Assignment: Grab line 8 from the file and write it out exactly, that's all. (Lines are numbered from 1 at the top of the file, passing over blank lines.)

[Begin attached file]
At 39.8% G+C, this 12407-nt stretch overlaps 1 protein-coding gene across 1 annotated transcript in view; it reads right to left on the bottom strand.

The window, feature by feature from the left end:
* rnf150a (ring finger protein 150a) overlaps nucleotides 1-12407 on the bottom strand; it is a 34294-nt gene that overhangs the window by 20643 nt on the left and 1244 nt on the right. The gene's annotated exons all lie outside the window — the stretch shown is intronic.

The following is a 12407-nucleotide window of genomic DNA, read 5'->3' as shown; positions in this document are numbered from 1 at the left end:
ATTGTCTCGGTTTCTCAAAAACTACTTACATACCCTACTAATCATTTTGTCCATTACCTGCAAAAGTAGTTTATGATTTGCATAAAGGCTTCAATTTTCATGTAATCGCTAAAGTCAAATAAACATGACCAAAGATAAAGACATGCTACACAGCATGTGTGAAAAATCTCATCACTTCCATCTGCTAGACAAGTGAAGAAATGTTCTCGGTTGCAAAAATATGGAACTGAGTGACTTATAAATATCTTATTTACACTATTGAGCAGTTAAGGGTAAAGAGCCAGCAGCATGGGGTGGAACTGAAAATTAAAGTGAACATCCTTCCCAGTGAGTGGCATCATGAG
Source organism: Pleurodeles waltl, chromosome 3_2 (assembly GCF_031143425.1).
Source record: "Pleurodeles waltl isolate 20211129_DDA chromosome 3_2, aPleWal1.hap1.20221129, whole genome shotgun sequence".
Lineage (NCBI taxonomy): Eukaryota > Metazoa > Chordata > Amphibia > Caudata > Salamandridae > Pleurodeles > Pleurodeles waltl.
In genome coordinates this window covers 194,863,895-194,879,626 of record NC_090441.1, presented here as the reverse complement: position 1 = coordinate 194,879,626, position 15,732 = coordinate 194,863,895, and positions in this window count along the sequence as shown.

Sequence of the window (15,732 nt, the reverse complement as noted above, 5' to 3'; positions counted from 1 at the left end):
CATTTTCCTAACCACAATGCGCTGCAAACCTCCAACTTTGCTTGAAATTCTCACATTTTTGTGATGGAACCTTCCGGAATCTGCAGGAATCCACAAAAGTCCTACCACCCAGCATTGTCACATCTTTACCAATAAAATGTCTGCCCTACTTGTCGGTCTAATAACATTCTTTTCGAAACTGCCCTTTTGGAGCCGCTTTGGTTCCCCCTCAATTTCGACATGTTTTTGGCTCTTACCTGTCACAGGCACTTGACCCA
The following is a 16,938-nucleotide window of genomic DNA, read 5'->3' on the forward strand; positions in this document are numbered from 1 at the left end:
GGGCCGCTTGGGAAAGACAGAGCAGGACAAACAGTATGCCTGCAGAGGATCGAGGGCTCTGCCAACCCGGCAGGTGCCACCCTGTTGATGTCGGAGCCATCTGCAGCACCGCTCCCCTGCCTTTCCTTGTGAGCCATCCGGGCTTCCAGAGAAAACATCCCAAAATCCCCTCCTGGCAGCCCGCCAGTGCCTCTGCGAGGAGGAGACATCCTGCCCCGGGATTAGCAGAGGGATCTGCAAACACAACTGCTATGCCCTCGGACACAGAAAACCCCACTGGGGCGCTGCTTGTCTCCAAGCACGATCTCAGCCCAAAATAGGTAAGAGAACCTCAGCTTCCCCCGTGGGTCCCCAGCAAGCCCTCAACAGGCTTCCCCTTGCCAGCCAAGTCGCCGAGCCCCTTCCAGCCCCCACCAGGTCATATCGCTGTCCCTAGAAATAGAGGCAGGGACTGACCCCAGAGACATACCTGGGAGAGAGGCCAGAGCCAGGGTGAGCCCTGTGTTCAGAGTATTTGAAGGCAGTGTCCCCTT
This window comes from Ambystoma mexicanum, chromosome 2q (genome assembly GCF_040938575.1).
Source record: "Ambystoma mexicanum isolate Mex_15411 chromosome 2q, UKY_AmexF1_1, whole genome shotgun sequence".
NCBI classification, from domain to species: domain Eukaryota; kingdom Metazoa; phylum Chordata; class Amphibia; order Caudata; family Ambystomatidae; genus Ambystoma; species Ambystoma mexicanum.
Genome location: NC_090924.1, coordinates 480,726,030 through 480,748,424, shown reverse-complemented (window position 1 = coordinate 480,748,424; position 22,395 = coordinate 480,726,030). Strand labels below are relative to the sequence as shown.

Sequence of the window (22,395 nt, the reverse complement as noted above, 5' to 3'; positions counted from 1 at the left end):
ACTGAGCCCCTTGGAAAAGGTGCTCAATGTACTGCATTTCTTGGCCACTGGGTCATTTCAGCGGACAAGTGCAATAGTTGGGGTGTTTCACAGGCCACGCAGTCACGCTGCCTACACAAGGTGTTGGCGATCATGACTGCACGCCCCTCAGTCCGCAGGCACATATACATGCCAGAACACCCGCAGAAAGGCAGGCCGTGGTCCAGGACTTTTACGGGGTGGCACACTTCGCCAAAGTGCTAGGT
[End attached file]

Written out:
Lineage (NCBI taxonomy): Eukaryota > Metazoa > Chordata > Amphibia > Caudata > Salamandridae > Pleurodeles > Pleurodeles waltl.